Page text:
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Water Filtration Systems Built for Two Elementary Schools in Guatemala by W&L’s Chapter of Engineers Without Borders

Members of W&L’s chapter of Engineers Without Borders (EWB) recently traveled to Guatemala to build much needed water filters for elementary schools.

Working through a non-government organization (NGO) Pueblo a Pueblo, they built two bio-sand water filtration systems for nearby pueblo elementary schools in Panabaj and La Cumbre.

Two individuals from W&L’s ESOL (English for Speakers of Other Languages) club and two professional engineers from Wiley-Wilson in Lynchburg, Va., supported the group with translation and engineering services.

After combining with Pueblo a Pueblo (PaP), the EWB spent several months preparing for their on-site work by making prototypes in the Howe Annex workshop. The main design objective was to develop a more sustainable method for building the form into which the concrete would be poured, using primarily lumber.

The bio-sand filter system consists of a concrete basin to hold a sand column which removes bacteria by various physical and organic processes. This more sustainable solution is easier to transport, less expensive, easier to construct and reusable multiple times.

The region around the schools is made of steep mountains and volcanoes, thus highly prone to devastating mud slides. A massive slide triggered by Hurricane Stan in 2005 killed about 2,000 area residents, burying them alive. Poverty is rampant and visible as well.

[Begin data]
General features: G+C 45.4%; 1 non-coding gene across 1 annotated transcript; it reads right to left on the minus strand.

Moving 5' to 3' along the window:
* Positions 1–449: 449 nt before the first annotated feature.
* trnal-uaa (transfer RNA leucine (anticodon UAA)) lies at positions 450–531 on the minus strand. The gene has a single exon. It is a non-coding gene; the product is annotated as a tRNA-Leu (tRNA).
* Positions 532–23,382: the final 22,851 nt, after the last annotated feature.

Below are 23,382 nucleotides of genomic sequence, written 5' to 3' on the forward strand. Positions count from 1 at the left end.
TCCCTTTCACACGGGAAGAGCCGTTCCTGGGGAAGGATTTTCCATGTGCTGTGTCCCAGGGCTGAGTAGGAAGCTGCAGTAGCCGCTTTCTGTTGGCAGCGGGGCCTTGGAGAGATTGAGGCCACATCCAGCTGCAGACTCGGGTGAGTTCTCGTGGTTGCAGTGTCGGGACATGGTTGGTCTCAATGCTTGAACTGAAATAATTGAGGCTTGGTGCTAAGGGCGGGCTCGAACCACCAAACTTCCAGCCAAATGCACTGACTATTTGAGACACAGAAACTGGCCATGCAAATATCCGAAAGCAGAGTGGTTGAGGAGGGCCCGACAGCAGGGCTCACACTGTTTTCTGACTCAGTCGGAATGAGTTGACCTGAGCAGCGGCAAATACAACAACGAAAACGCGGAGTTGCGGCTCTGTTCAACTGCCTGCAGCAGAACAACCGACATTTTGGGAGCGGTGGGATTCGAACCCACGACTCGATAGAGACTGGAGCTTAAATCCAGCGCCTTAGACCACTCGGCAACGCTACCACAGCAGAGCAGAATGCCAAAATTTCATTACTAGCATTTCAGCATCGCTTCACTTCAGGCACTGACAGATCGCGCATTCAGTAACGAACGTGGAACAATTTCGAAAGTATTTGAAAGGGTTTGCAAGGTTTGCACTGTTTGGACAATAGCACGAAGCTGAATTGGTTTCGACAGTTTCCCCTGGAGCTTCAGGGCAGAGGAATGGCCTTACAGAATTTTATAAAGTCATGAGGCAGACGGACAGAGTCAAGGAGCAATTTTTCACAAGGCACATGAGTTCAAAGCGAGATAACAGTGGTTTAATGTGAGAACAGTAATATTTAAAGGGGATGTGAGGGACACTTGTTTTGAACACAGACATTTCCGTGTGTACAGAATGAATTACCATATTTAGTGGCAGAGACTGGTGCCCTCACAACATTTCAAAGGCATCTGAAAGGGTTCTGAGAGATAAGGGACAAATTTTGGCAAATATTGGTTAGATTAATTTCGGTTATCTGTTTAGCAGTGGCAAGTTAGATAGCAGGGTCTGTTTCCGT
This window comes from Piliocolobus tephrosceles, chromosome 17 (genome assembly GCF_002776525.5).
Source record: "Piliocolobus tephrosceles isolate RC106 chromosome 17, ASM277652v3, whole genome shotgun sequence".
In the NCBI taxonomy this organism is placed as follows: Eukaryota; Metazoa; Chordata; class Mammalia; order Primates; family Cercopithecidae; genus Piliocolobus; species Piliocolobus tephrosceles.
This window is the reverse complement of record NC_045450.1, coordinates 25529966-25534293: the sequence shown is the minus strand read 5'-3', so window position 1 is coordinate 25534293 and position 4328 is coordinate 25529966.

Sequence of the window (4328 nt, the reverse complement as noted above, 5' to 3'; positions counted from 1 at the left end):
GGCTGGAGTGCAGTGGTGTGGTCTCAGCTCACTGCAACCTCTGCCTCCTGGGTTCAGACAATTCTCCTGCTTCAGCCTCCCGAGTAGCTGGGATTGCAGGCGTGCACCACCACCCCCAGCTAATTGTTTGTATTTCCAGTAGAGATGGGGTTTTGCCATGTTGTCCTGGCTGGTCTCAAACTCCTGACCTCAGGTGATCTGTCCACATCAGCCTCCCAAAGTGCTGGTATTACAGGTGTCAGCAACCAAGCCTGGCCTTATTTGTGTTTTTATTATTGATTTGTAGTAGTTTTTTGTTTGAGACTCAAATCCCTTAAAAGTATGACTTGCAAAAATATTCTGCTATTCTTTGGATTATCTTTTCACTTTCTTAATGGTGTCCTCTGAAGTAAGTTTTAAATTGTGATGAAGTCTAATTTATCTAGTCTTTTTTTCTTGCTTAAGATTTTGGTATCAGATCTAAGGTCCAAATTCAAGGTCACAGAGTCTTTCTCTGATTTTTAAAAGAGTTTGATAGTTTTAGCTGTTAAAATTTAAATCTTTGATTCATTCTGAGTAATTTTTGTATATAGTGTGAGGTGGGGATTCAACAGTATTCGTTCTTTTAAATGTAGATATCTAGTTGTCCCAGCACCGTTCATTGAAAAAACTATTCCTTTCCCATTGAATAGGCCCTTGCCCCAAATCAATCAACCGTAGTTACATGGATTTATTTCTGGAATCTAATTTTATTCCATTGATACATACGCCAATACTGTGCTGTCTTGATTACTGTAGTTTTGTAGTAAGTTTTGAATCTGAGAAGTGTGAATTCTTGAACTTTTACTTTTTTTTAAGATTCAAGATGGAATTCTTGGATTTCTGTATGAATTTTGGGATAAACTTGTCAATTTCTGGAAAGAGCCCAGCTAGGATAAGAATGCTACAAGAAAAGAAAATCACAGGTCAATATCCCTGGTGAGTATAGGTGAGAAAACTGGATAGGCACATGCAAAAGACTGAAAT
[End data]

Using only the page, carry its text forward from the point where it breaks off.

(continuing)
By partnering with PaP, the EWB team lived like the area residents for the most part. The accommodations consisted of a small house with two floors connected by very steep steps. Rooms are small, cramped and overcrowded and bathroom facilities conjoin toilet water and shower water in the drain. Beds are scattered on the floor haphazardly and 6-8 students shared a single room.

When in Guatemala, the club procured materials it needed for the project from local sources recommended by the NGO liaison.

Untreated water filters through several layers of rock, fine sand and coarse aggregate. Sand and aggregate must first be washed repeatedly until runoff is clear. The large aggregate must be bleached.

“Our days were pretty long with breakfast at about 6 a.m. and getting everyone ready for the day. We worked until sundown at about 7 p.m. So, we didn’t do much for entertainment but relax, make plans for the next day and rehash comical moments from the past 24 hours…and play Jenga,” said Professor Jon Erickson, the faculty liaison of EWB.

The project was turned over to an NGO in-country liaison, whose task was to monitor the system over the next 30 days while the filter built up a bio-layer that keeps out harmful bacteria but allows harmless bacteria to run through.

If all works out as planned, the 250 students at each of the two schools will be able to regularly drink clean water.